The US Federal Aviation Administration (FAA) is seeking industry input on inspection techniques to better protect against uncontained engine failures.
Under a broad agency announcement (BAA) released on 5 June, the agency is asking for help with certain portions of its five-year, five-part engine non-destructive evaluation (NDE) technology development plan.
"As the aviation industry moves toward incorporation of damage tolerance concepts in the design and maintenance of propulsion systems, more challenging fatigue crack resistance and inspection requirements emerge," the FAA says in the BAA. "A number of specific advances in NDE capability, reproducibility, and reliability are needed to support future critical rotating components that many not necessarily conform to traditional design."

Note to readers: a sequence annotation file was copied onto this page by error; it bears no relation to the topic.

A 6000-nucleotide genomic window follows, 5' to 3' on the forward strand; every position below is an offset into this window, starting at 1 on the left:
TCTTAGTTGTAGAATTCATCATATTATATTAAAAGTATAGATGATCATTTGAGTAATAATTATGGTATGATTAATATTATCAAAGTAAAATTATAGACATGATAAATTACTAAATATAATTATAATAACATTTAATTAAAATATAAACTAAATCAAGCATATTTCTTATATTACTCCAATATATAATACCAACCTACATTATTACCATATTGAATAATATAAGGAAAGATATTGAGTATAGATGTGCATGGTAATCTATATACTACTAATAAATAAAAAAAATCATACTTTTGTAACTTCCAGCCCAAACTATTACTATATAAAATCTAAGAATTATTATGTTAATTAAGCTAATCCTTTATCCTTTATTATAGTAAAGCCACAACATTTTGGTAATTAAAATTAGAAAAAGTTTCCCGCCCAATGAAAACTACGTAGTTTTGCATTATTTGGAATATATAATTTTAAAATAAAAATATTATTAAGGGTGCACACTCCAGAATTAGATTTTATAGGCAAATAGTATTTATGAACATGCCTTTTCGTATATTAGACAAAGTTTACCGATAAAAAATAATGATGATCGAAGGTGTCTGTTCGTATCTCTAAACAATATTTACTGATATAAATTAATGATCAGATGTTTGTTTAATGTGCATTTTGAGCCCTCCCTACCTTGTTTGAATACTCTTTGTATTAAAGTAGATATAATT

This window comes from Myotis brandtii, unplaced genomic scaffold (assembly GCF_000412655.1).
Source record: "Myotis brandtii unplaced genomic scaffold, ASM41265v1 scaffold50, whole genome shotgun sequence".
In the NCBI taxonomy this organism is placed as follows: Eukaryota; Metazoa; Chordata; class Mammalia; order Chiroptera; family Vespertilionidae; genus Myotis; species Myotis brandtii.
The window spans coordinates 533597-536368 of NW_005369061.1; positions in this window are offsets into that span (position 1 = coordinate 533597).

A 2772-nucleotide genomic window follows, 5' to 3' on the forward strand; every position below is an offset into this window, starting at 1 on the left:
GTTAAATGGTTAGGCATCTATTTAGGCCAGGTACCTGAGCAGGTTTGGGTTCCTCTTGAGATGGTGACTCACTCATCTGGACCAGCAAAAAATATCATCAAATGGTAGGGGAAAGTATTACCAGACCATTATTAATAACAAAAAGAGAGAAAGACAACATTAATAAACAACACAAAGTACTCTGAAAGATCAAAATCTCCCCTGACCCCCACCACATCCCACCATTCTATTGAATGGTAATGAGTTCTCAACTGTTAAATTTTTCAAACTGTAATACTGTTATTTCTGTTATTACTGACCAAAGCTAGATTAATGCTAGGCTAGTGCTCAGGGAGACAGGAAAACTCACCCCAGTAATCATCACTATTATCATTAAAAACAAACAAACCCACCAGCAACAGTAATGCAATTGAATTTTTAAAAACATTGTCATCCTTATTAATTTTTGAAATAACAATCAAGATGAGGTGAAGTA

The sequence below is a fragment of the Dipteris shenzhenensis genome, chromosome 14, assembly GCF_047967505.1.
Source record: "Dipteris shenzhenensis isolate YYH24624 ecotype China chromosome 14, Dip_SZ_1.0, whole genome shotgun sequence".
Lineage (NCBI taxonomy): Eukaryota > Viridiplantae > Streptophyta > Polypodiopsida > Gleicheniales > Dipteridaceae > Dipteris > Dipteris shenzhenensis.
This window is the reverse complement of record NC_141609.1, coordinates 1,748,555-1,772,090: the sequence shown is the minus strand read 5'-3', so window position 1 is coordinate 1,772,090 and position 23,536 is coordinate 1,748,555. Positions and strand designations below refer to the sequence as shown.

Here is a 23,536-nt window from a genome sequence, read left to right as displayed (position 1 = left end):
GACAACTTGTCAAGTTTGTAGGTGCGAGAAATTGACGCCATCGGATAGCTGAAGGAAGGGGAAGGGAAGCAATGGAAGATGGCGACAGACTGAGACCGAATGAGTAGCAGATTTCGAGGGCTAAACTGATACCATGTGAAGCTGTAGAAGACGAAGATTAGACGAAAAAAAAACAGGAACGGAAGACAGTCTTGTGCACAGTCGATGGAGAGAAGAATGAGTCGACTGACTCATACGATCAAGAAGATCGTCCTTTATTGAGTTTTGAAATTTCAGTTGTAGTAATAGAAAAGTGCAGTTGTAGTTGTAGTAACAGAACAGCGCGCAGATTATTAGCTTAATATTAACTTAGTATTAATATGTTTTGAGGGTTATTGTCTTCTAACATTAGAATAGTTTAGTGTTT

The five-year plan calls for developing a wide array of new or improved NDE methods, including ultrasonic and eddy current applications, automatic defect recognition aids and surface defect inspection techniques to replace or augment the current fluorescent penetrant inspection (FPI) methods.
In particular the BAA calls in industry and academia to submit two-page briefs on certain aspects of the roadmap by 26 June.
Included are requests for new NDE techniques to evaluate bond joint strength and mechanical integrity of blisks (single rotor/hub arrangement) and dual-alloy rotor disks, "fast, low-cost" large area inspection methods to detect surface anomalies in in-service critical rotating components, and new sensors for monitoring complex machining processes, like broaching, to minimise the possibility of producing a manufacturing induced anomaly.